FIG. 4 shows a diagram of an example of one possible implementation of the system data processing arrangement. The sensor pixel analog output 416 is digitized in the A/D converter 407 and is mapped into the image of pixels 402 in the memory array 401. The corresponding digital sensor output 424 is loaded into the image of the pixels 403 of the same memory array 401. This section of the memory 401 has also an ability to generate override signal 428 if the count of the reset skips in any particular pixel image 403 exceeds a certain predetermined limit. The memory image of the sensor pixels is addressed by the addresses generated in the address generator 406. The generator may be using both of the horizontal and vertical scanner clocks 414 and 415 and it may also use the start up pulses (419 and 418) for this purpose. The memory image of the sensor pixels 401 is scanned and processed by the pixel processor block 420 to recover the standard digital format of the sensor pixel signal in the form of n-bit pixel words 404. The clock line 405 supplies the necessary memory-scanning clock that may not be related to the sensor scanning clocks. The output of the pixel processor 420 is stored in another memory array 408. The output of the memory 408 is further processed to suitably compress the digital signal in a DR compressor block 410 to make it useable for viewing. The block 412 performs the necessary D/A conversion, if needed. The final compressed analog output is supplied to the display through the interface terminal 413. The digital output 411 is also available from the system for further digital processing or digital display. The DR compressor block 410 is controlled through the mode selection input 425. Many modifications of this general data flow are possible including other more sophisticated signal processing schemes that can easily be devised by those skilled in the art. The key difference of the presented concept from other know approaches, however, resides in the reconstruction of the high DR digital pixel signal from the sensor analog data and the pixel reset skip count. It is the combination of both; the sensor analog output and the sensor digital output that makes the high DR sensing possible.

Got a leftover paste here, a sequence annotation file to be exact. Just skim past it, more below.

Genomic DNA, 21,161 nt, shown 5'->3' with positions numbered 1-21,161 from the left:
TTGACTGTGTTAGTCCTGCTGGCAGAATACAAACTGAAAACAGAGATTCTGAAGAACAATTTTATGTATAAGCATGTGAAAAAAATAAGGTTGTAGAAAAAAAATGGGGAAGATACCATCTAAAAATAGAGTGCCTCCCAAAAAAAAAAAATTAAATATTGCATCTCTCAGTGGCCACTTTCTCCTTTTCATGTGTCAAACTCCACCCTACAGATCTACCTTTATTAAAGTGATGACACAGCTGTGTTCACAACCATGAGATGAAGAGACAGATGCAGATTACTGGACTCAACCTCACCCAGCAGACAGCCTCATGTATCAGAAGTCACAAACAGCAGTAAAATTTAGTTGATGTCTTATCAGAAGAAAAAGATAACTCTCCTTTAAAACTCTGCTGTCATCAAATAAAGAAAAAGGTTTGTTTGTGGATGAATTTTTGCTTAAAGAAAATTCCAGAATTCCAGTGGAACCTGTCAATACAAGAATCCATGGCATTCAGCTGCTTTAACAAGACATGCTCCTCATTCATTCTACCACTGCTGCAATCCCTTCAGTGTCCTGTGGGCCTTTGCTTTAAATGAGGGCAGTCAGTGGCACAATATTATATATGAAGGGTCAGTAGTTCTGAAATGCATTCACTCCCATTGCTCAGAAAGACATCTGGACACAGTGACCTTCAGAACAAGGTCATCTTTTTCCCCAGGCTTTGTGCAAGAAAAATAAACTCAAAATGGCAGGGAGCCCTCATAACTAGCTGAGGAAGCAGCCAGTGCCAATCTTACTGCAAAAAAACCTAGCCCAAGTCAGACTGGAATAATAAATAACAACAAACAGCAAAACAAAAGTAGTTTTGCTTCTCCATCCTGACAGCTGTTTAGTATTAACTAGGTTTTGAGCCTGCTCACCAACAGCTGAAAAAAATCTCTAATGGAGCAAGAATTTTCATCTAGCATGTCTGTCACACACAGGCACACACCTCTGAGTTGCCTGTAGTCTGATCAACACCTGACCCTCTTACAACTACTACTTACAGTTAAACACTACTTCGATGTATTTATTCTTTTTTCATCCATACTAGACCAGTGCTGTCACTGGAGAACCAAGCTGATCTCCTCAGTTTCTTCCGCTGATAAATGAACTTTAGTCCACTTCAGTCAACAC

Having described preferred embodiments of the novel high DR CMOS image sensor and imaging system whose pixels incorporate adaptive pixel reset, which are intended to be illustrative and not limiting, it is noted that modifications and variations can be made by persons skilled in the art in light of the above teachings. It is therefore to be understood that changes may be made in the particular embodiments of the invention disclosed which are within the scope and spirit of the invention as defined by the appended claims.